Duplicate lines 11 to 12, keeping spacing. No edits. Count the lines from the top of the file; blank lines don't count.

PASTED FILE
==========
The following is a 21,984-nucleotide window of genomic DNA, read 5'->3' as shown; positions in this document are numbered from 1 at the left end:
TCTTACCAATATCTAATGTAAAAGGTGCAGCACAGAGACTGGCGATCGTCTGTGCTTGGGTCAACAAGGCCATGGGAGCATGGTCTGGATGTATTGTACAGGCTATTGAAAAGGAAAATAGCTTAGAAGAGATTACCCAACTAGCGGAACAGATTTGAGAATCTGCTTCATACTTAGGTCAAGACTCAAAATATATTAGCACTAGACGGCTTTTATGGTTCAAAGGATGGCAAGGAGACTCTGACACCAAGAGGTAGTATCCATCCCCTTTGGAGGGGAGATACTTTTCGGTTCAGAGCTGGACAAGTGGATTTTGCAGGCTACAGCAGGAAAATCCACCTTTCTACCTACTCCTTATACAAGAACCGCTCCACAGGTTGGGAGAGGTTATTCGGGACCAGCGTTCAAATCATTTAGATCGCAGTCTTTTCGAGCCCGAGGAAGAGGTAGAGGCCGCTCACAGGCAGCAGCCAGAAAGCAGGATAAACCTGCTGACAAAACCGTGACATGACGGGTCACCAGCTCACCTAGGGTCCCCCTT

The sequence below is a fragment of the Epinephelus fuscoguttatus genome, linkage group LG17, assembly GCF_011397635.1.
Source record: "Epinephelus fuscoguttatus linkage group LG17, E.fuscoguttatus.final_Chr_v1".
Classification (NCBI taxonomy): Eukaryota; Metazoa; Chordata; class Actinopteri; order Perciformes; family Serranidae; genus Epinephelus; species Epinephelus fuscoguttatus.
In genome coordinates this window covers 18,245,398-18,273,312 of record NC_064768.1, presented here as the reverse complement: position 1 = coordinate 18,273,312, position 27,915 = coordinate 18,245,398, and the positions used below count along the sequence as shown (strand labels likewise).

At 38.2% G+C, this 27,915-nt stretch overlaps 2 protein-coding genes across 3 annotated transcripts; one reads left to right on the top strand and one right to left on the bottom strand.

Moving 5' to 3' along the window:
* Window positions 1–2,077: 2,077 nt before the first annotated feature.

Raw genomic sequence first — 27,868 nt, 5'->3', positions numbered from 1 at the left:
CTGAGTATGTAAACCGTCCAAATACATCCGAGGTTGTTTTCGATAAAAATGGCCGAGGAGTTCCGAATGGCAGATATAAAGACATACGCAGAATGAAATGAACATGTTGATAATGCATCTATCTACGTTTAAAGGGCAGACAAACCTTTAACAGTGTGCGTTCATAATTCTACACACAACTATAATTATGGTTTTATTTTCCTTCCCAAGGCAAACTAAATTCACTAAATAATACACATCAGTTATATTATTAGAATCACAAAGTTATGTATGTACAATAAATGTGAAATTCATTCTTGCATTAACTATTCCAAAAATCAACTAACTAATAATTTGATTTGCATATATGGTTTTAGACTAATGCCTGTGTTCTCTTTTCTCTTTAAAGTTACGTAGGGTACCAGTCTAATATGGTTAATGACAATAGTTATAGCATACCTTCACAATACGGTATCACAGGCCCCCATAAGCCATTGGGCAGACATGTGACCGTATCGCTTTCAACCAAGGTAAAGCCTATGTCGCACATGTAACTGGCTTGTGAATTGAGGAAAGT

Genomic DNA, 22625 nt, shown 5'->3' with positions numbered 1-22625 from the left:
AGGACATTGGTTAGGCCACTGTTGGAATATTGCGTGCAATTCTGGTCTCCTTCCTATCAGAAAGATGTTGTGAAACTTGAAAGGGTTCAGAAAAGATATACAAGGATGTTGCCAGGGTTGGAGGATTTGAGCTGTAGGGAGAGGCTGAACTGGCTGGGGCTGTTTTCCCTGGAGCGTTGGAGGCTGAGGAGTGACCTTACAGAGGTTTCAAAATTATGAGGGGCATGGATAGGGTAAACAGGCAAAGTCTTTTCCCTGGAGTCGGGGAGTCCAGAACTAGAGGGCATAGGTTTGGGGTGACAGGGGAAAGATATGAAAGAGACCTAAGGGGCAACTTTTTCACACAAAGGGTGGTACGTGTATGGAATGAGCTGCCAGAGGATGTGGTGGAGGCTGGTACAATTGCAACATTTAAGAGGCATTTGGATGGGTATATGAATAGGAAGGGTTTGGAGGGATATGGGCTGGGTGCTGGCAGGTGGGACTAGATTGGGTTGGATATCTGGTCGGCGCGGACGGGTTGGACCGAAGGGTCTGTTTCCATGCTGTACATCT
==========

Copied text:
CTGAGTATGTAAACCGTCCAAATACATCCGAGGTTGTTTTCGATAAAAATGGCCGAGGAGTTCCGAATGGCAGATATAAAGACATACGCAGAATGAAATGAACATGTTGATAATGCATCTATCTACGTTTAAAGGGCAGACAAACCTTTAACAGTGTGCGTTCATAATTCTACACACAACTATAATTATGGTTTTATTTTCCTTCCCAAGGCAAACTAAATTCACTAAATAATACACATCAGTTATATTATTAGAATCACAAAGTTATGTATGTACAATAAATGTGAAATTCATTCTTGCATTAACTATTCCAAAAATCAACTAACTAATAATTTGATTTGCATATATGGTTTTAGACTAATGCCTGTGTTCTCTTTTCTCTTTAAAGTTACGTAGGGTACCAGTCTAATATGGTTAATGACAATAGTTATAGCATACCTTCACAATACGGTATCACAGGCCCCCATAAGCCATTGGGCAGACATGTGACCGTATCGCTTTCAACCAAGGTAAAGCCTATGTCGCACATGTAACTGGCTTGTGAATTGAGGAAAGT

Genomic DNA, 22625 nt, shown 5'->3' with positions numbered 1-22625 from the left: